Ending all speculations, Vodafone Group Plc. (VOD) has finally confirmed its preliminary approach to Germany’s largest cable network company, Kabel Deutschland Holding AG. We believe the multi-billion dollar acquisition would fortify Vodafone’s presence in the European telecommunication market.
In addition, it will also strengthen its position against players with equal potential such as Liberty Global Inc. (LBTYA) and Deutsche Telekom AG in Europe’s largest telecommunication market.
According to Reuters, Vodafone has a made an initial offering of €7.2 billion (approximately $9.6 billion) to Kabel Deutschland. This represents Vodafone’s biggest acquisition proposal since 2007 and the second largest takeover in Europe, following Liberty Global’s acquisition of UK-based cable company Virgin Media.
Kabel Deutschland, with a net worth of €8 billion, covers over 8 million German households. It offers wireline services like HD and analog TV, Pay TV and broadband Internet with speed of up to 100 Mbps and fixed-line voice services through cable as well as wireless services through industry collaborations.
A possible takeover of this company would provide Vodafone access to the existing setup of Kabel Deutschland and solidify its wireline business in the key European market. Kabel Deutschland reported revenues of €1,700 million and adjusted EBITDA of €795 million in its fiscal year ending Mar 31, 2012. This points towards the financial synergies that Vodafone can draw from the deal.
Clash of Titans
Similar to the other international markets, the German television broadcast market is governed by highly competitive market forces. Currently, there are two major companies — Kabel Deutschland and Liberty Global Inc. — that are dominating the current market for cable TVs.
These mega companies have been battling each other to foray deeper into the domestic market through mergers and acquisitions. Liberty Global Inc. remains ahead in this race with its purchase Unitymedia (the second largest cable operator of Germany) and Kabel Baden-Wuerttemberg GmbH & Co KG (the third largest) — in 2010 and 2011, respectively.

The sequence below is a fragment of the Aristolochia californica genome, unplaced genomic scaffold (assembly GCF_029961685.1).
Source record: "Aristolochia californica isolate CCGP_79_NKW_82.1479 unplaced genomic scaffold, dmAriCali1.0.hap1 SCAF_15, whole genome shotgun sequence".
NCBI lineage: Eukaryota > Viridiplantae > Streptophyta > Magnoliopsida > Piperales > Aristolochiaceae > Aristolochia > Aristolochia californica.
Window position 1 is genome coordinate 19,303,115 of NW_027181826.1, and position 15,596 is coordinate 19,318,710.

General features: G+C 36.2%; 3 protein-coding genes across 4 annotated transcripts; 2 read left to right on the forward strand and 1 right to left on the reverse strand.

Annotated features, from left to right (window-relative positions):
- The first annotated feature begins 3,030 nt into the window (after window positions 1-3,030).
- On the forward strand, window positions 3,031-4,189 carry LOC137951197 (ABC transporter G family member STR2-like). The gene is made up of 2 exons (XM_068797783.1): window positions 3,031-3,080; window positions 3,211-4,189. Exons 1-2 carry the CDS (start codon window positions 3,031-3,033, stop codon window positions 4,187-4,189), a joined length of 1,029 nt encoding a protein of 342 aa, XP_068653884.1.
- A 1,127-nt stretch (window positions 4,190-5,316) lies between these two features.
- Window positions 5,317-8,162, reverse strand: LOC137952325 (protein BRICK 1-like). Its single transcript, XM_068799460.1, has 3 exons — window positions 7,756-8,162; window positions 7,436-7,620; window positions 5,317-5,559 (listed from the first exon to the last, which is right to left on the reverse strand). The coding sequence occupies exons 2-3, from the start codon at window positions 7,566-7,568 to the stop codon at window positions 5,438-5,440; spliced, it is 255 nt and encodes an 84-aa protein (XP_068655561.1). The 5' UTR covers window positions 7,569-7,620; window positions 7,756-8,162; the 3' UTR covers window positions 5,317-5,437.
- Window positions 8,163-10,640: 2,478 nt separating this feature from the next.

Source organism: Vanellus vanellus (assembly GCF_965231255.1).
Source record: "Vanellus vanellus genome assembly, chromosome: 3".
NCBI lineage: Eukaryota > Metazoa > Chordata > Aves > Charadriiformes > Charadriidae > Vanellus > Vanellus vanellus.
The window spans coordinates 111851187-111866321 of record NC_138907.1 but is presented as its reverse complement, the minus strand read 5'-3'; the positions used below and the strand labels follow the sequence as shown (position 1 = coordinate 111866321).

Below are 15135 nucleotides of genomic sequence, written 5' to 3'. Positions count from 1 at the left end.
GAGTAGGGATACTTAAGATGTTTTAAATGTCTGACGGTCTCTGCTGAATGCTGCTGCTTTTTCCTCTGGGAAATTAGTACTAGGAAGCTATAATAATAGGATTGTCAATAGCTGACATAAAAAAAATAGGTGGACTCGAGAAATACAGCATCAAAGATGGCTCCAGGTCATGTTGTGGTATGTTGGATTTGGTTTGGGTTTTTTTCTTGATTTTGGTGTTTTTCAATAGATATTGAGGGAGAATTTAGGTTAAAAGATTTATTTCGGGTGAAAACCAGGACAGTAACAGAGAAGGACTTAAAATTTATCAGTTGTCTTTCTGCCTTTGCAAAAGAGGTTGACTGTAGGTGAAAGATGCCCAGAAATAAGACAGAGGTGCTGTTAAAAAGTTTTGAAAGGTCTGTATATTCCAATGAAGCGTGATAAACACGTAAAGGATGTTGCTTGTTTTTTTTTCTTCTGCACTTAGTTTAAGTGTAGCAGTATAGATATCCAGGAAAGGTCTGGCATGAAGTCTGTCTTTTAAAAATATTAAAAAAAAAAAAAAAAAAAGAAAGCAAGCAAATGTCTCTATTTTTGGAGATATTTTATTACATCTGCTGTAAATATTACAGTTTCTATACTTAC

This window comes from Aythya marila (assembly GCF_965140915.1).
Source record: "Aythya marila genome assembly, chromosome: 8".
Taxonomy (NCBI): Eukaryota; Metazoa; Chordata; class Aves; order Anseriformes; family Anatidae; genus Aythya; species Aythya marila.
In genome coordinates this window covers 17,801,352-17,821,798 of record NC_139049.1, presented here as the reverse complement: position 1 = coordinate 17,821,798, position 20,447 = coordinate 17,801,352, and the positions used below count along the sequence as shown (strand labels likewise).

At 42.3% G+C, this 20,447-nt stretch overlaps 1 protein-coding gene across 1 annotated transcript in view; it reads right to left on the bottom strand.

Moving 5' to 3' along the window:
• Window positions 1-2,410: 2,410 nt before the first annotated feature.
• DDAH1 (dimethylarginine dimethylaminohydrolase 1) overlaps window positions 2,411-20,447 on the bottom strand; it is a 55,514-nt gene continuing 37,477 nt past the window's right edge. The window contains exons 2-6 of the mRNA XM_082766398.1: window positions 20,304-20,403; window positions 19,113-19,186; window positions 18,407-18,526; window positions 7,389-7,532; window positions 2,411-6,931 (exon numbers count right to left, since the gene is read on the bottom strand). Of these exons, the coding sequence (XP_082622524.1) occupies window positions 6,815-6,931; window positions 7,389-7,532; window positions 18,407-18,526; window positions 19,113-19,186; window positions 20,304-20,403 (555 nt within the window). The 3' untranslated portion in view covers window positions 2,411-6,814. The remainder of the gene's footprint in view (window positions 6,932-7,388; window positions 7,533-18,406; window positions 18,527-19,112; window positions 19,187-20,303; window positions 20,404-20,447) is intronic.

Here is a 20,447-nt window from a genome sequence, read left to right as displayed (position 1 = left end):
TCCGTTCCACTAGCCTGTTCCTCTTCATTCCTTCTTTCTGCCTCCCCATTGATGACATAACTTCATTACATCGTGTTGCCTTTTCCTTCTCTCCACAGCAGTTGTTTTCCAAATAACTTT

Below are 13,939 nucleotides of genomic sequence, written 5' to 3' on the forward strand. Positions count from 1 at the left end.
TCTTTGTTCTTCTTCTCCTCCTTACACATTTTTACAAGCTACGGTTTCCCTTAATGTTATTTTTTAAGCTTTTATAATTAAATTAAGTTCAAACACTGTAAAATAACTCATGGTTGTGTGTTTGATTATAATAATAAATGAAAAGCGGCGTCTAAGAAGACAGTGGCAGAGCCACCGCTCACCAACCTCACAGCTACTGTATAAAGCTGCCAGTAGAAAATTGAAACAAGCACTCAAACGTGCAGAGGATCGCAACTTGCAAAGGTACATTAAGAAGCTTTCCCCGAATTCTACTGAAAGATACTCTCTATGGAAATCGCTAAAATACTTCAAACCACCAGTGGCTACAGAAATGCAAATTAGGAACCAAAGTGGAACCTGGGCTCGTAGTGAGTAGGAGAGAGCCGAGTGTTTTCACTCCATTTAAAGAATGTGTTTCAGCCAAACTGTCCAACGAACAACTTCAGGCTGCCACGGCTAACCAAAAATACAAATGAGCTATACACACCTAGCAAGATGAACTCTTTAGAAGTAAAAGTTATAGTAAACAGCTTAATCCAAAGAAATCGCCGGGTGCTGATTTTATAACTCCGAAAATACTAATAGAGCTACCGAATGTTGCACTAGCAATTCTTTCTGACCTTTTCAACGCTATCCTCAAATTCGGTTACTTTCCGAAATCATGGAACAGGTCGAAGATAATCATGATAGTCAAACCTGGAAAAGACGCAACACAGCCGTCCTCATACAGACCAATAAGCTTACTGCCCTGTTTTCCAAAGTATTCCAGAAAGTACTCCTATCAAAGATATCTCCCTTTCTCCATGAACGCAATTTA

Given these two mega acquisitions, Liberty Global has become a formidable player in the German cable TV market. The enlarged Liberty Global manages around 7 million subscribers; close second to Kabel Deutschland GmbH.
In 2012, Kabel Deutschland proposed to buy regional service provider, Tele Columbus. The buyout was however rejected by German regulators citing competitive issues.
We believe the German cable TV market is already duopolistic and the takeover of Kabel Deutschland by Vodafone will lead to a true duopoly. Vodafone’s competitive position will likely be benefited by the mammoth European scale of operations that this acquisition offers. Added businesses from Kabel Deutschland would undisputedly increase Vodafone’s economies of scale, placing the company up and above Liberty Global.
What’s in Store for Vodafone?
When the whole world is in a wireless frenzy and the providers are desperately seeking LTE expansion plans, it might look like an out of the league strategy for a wireless company to seek expansion in the fixed line business involving significant investments. However, given the lucrative opportunities in the European cable business, the strategy does not surprise.
These markets, West Europe in particular, are experiencing growing demand for pay-TV services together with triple-play bundled services that combine basic cable TV, and Internet. Telephone carriers like Vodafone are increasingly looking for markets, where they can increase share with bundled video, broadband, and telephone that warrants higher margin and lower churn rates.
It is evident that the prospective acquisition would oust major players in the German wireline industry. Vodafone would then be an undisputed leader in wireline business with the biggest loaf of cable TV and broadband business in Deutscheland.
But, beyond this, Vodafone foresees significant cost synergies (approximately 300–500 million Euros) by not having to pay rentals for copper lines to Deutsche Telekom. Vodafone currently requires these copper lines to provide its 3.3 million customers in Germany with DSL services.
Further, Vodafone’s efforts to bring its customers within one network infrastructure (DSL to LTE) through the deal would result in additional savings for the company by curtailing spending on network build outs.
However, we believe that the implementation of network conversion remains a long-term process and involves structural changes. Hence, in the near future, we expect the likely Kabel Deutschland deal, which comes with an existing set of network backhauls, to provide a good platform for offloading data traffic and resolving spectrum issues for Vodafone.
Will it or Will it Not?
The million-dollar question here is whether the Vodafone-Kabel Deutschland deal will eventually materialize.
We believe the biggest challenge for the company will be to win antitrust approval. Historically, this very issue has impeded the successful completion of many deals such as the AT&T Inc. (T) and T-mobile acquisition. Given the size of Vodafone’s prospective deal and its impact on the competitive position of other players like Liberty Global, there lies a fair chance of regulatory interventions.
Vodafone, which operates in the European market with the likes of France Telecom (FTE), currently carriers a Zacks Rank #3 (Hold).
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